Escape from L.A.

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Escape from L.A.
Escape From LA.jpg
Theatrical release poster
Directed byJohn Carpenter
Produced by
Written by
  • John Carpenter
  • Debra Hill
  • Kurt Russell
Based on
Music by
CinematographyGary B. Kibbe
Edited byEdward A. Warschilka
Distributed byParamount Pictures
Release date
  • August 9, 1996 (1996-08-09)[1]
Running time
101 minutes
CountryUnited States
Budget$50 million[2]
Box office$25.5 million[2]

Escape from L.A. (stylized on-screen as John Carpenter's Escape from L.A.) is a 1996 American post-apocalyptic action film co-written, co-scored, and directed by John Carpenter, co-written and produced by Debra Hill and Kurt Russell, with Russell also starring as Snake Plissken. A sequel to Escape from New York, Escape from L.A. co-stars Steve Buscemi, Stacy Keach, Bruce Campbell, and Pam Grier. The film received a mixed reception and was a box-office bomb.[3]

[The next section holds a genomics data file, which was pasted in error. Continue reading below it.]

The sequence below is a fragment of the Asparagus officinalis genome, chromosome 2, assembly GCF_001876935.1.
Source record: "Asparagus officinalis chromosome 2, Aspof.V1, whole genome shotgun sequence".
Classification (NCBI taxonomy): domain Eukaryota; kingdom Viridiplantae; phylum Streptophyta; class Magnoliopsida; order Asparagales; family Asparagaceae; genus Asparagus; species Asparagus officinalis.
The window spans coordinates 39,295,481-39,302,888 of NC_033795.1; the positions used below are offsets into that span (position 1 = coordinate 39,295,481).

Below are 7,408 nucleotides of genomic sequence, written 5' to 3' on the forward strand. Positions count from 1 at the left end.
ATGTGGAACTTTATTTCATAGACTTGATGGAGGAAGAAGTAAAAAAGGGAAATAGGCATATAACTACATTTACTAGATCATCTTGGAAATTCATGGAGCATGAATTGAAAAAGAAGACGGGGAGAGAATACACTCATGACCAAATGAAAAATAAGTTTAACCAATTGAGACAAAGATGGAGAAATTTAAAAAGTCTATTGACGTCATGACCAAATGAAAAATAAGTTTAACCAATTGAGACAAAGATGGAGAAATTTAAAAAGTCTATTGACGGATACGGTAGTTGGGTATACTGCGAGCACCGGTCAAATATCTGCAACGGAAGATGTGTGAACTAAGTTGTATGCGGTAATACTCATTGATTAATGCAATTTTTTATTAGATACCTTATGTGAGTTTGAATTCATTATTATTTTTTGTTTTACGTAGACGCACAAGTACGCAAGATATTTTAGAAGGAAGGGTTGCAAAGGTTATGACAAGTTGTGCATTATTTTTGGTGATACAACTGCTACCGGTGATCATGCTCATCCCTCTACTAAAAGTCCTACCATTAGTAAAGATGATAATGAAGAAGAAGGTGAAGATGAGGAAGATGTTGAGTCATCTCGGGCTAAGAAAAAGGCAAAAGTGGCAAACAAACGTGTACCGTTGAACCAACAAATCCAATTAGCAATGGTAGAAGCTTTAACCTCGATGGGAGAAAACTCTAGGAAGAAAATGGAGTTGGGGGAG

In 1998, Los Angeles has become immensely crime-ridden and decadent, ultimately being directly governed and patrolled by the recently created United States Police Force. Two years later, on August 23, 2000, a massive earthquake strikes the city, the San Fernando Valley floods, and the Los Angeles area turns into an island from Malibu to Anaheim. A theocratic presidential candidate declares Los Angeles to be sinful and punished by God.